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What is the 100th digit to the right of the decimal point in the decimal representation of $$( 1 + \sqrt 2 )^{3000}\ ?$$

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  • $\begingroup$ Are you sure you didn't mean $(1+\sqrt{2})^{2000}$ or something like that? $\endgroup$ – JimmyK4542 Jan 10 '17 at 4:30
  • $\begingroup$ I'm assuming you have already tried Wolfram-Alpha-ing it up? $\endgroup$ – Frank Jan 10 '17 at 4:31
  • $\begingroup$ sorry guys, just edited it $\endgroup$ – szd116 Jan 10 '17 at 4:34
  • $\begingroup$ The way the question is asked hints that this number must be very very close to a simple rational, otherwise computing the $100^{th}$ digit would be a nightmare. $\endgroup$ – Yves Daoust Jan 10 '17 at 9:09
  • $\begingroup$ It is also useful to know that (somewhat by guessing, but I mean $\vert 1-\sqrt 2\vert$ is $<0.5$ , it's impossible $0.5^{10}>0.1$) $$ (1-\sqrt 2)^{10}<0.1^{1} $$ then it also makes sense $$ (1-\sqrt2)^{1,000}<0.1^{100} $$ We can infer that $(1-\sqrt2)^{3,000}<<0.1^{100}$ so it shall not affect the 100th digit to the right of decimal "directly", like 1-0.000...01 $\endgroup$ – Ruizhen Mai Aug 8 '19 at 14:19
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Hints: $(1+\sqrt{2})^{3000}+(1-\sqrt{2})^{3000}$ is an integer and $(1-\sqrt{2})^{3000}$ is a small positive number.

Can you prove these two facts and use them to get the answer?

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  • $\begingroup$ I don't really understand, why did you add $(1 - \sqrt 2)^{3000}$ , this part is essentially 0, correct ? $\endgroup$ – szd116 Jan 10 '17 at 4:37
  • $\begingroup$ ^Yes it is really small. So $(1+\sqrt{2})^{3000}$ is an integer minus a very small number. What does that tell you about the first several digits to the right of the decimal point? $\endgroup$ – JimmyK4542 Jan 10 '17 at 4:42
  • $\begingroup$ it's gonna be all 9s ? thanks. $\endgroup$ – szd116 Jan 10 '17 at 4:44
  • $\begingroup$ if $( 1 - \sqrt 2 )^{3000}$ is a positive number, why do you say "minus" ? $\endgroup$ – szd116 Jan 10 '17 at 4:50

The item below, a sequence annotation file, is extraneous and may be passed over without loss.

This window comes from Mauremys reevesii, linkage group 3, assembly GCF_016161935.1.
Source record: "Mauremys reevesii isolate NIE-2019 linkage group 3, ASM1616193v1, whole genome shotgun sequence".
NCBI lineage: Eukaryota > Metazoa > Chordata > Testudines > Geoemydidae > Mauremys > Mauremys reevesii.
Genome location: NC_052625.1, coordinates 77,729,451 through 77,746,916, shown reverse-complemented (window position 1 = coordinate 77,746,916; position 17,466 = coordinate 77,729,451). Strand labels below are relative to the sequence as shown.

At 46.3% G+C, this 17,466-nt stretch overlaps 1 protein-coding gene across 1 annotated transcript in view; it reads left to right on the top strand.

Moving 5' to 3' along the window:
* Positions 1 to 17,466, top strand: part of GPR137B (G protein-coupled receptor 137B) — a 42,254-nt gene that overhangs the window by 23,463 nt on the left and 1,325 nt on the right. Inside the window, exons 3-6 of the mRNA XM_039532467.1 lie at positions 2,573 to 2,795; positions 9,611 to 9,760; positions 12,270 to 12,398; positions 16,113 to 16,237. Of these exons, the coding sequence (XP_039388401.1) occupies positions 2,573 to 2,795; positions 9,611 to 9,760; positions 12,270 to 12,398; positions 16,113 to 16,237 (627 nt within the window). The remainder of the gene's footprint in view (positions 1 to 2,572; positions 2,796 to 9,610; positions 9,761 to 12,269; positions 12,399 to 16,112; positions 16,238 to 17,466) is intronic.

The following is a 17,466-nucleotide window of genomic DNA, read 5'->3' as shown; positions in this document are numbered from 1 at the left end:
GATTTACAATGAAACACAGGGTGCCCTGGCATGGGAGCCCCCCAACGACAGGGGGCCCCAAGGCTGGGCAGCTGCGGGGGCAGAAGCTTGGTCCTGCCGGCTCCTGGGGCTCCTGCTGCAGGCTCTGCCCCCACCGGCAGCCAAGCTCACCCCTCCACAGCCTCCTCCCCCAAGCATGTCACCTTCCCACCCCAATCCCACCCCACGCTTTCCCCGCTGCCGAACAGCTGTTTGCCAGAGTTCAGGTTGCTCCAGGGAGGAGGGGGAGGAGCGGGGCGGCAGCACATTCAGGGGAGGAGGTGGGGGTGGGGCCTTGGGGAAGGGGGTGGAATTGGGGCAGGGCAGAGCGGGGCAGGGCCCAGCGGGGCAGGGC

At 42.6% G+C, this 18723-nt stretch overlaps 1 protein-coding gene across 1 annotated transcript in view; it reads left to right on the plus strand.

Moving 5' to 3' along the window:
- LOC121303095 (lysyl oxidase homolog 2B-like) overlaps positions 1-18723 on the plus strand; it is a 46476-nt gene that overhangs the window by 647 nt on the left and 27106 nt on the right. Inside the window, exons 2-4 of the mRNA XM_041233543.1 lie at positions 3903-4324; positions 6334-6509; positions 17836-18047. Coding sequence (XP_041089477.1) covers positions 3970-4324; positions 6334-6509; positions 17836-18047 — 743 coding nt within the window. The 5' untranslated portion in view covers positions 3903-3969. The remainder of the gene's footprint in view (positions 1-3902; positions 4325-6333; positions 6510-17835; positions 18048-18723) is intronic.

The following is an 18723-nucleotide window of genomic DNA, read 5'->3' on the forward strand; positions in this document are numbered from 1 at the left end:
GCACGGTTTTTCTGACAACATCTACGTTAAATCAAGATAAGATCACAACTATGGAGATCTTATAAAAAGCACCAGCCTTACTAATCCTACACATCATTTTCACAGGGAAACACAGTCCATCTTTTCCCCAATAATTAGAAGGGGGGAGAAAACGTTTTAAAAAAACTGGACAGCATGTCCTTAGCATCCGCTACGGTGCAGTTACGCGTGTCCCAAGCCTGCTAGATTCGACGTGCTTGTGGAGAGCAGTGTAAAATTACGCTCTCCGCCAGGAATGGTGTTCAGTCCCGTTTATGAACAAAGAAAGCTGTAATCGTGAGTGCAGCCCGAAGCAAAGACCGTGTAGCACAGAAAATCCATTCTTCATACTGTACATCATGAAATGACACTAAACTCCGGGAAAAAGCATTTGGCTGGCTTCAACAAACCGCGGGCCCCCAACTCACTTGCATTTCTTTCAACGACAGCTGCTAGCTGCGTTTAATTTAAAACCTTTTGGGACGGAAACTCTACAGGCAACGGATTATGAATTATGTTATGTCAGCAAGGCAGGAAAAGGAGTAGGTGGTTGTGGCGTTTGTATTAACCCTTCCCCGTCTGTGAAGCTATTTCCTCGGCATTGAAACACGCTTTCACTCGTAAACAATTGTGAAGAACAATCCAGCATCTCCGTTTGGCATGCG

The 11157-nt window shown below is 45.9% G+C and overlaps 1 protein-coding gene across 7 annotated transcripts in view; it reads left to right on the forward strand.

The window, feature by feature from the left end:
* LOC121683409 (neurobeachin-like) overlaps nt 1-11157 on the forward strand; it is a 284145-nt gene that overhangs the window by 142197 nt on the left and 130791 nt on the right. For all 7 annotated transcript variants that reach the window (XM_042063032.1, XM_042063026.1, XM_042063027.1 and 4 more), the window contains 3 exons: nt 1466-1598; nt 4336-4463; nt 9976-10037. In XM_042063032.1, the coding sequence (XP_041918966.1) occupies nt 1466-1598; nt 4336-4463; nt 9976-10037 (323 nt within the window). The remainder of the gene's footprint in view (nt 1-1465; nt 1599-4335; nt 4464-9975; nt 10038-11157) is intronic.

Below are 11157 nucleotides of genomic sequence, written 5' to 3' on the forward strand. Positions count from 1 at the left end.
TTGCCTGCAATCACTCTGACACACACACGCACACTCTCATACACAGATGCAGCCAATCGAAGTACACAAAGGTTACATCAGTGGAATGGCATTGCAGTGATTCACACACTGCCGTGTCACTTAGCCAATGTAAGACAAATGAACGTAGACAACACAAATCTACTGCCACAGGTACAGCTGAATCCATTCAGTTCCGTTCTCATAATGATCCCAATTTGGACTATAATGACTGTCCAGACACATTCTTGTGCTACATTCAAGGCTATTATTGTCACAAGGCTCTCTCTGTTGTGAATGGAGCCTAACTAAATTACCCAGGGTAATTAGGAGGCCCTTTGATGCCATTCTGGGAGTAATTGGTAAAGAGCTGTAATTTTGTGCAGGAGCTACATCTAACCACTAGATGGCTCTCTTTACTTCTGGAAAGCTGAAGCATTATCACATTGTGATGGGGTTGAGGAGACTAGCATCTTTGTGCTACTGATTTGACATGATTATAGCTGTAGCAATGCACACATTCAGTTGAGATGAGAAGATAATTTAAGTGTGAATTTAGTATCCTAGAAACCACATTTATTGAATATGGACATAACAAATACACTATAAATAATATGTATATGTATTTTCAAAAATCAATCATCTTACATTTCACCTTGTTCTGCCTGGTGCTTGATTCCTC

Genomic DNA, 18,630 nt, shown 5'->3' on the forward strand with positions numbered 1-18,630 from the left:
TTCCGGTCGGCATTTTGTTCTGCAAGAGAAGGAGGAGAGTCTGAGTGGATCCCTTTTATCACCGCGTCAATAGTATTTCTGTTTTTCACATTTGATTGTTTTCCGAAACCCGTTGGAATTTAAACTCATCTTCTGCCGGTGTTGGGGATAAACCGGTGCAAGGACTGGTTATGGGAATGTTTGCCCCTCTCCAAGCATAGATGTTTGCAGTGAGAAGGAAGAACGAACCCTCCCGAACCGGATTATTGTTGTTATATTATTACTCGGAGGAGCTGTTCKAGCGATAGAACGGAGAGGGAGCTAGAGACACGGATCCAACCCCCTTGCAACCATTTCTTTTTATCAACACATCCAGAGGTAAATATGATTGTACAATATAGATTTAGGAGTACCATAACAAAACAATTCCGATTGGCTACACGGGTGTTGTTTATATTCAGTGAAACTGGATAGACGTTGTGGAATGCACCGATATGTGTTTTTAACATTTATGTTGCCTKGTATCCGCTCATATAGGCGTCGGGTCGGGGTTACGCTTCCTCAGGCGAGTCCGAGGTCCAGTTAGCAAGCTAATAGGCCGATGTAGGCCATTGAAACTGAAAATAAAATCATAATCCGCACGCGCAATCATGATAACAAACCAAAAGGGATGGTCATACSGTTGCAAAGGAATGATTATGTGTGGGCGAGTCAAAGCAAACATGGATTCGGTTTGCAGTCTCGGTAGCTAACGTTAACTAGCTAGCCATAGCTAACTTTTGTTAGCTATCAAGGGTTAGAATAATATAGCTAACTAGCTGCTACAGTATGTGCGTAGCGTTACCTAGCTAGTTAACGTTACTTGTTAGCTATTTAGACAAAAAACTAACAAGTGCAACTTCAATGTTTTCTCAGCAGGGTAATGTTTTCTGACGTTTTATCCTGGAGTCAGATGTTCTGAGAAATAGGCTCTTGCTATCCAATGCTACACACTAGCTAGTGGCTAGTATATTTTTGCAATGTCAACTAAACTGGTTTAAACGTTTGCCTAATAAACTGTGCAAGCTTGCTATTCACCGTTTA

• $\begingroup$ We know that $N := (1+\sqrt{2})^{3000}+(1-\sqrt{2})^{3000}$ is a positive integer. You can prove this by using the binomial theorem, and noticing that all the terms with an odd power of $\sqrt{2}$ cancel out. So, $(1+\sqrt{2})^{3000} = N-(1-\sqrt{2})^{3000}$ is a positive integer minus a very small positive number. $\endgroup$ – JimmyK4542 Jan 10 '17 at 4:52
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The way I understand it now is that since
$ (1+\sqrt{2})^{2} + (1 - \sqrt{2})^{2} = 6$
$\therefore$ $ (1+\sqrt{2})^{3000} + (1 - \sqrt{2})^{3000} = N$ (N is an integer)
since $(1 - \sqrt{2})^{3000}$ would be a very small number so $ (1+\sqrt{2})^{3000} = N - 0.0000...001$ so the 100th digit to the right of the decimal point should be 9

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    $\begingroup$ Mmmm.... I don't like you saying "a small number is 0.00000........0001". $(1-\sqrt{2})^{3000}$ is quite likely irrational and will not have a final digit of 1. In fact it is easy (but a waste of time) to prove $(1-\sqrt{2})^{3000} \ne (\frac 1{10})^k$ for any integer $k$. Also $(1-\sqrt{2})^{3000}$ is a "very small number" but how small? How do you know its 100th digit is 0. Is it that small? How do you know? (Hint: is $(1- \sqrt{2})^{3000} < (\frac 1{10})^{100}$? How do you know?) $\endgroup$ – fleablood Jan 10 '17 at 18:31
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    $\begingroup$ ... also $a + b = 6$ does not mean $a^k + b^k $ is an integer. $2.5 + 3.5 = 6$ and $2.5^{3} + 3.5^{3} = 58.5$ which is not an integer. ... Sorry, I'm being a hard-ass but... you are on the right track. But you can't afford sloppy corner cutting. $\endgroup$ – fleablood Jan 10 '17 at 18:37
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    $\begingroup$ $(1 + \sqrt{2})^k = \sum {3000 \choose k} \sqrt{2}^k$. $(1 - \sqrt{2})^k = \sum (-1)^k {3000 \choose k} \sqrt{2}^k$. So $(1 + \sqrt{2})^k+(1 - \sqrt{2})^k = \sum {3000 \choose k}[ \sqrt{2}^k + (-1)^k\sqrt{2}^k]$. $(-1)^k = -1$ if $k$ is odd and $=1$ if $k$ is even so $(1 + \sqrt{2})^k+(1 - \sqrt{2})^k =$$ \sum_{k \text{ is even}} {3000 \choose k}*2*\sqrt{2}^k$$= \sum_{k \text{ is even}} {3000 \choose k}*2*2^{k/2}$ which is an integer. That's the real reason. $\endgroup$ – fleablood Jan 10 '17 at 18:42

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